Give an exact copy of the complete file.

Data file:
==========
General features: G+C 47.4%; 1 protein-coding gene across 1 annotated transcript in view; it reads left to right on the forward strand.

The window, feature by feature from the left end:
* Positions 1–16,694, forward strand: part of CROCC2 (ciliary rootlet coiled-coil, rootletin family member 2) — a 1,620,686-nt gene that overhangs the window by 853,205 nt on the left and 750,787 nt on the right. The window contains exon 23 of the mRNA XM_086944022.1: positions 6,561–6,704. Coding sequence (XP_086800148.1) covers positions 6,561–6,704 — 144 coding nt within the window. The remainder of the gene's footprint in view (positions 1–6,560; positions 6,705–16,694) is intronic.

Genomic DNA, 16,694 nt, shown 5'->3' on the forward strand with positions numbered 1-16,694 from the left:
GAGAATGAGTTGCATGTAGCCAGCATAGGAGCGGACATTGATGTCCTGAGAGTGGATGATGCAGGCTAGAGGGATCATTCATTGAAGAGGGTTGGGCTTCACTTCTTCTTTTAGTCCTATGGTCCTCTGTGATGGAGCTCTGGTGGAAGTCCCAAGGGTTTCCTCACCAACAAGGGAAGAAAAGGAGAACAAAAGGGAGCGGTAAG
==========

General features: G+C 47.4%; 1 protein-coding gene across 1 annotated transcript in view; it reads left to right on the forward strand.

The window, feature by feature from the left end:
* Positions 1–16,694, forward strand: part of CROCC2 (ciliary rootlet coiled-coil, rootletin family member 2) — a 1,620,686-nt gene that overhangs the window by 853,205 nt on the left and 750,787 nt on the right. The window contains exon 23 of the mRNA XM_086944022.1: positions 6,561–6,704. Coding sequence (XP_086800148.1) covers positions 6,561–6,704 — 144 coding nt within the window. The remainder of the gene's footprint in view (positions 1–6,560; positions 6,705–16,694) is intronic.

Genomic DNA, 16,694 nt, shown 5'->3' on the forward strand with positions numbered 1-16,694 from the left:
GAGAATGAGTTGCATGTAGCCAGCATAGGAGCGGACATTGATGTCCTGAGAGTGGATGATGCAGGCTAGAGGGATCATTCATTGAAGAGGGTTGGGCTTCACTTCTTCTTTTAGTCCTATGGTCCTCTGTGATGGAGCTCTGGTGGAAGTCCCAAGGGTTTCCTCACCAACAAGGGAAGAAAAGGAGAACAAAAGGGAGCGGTAAG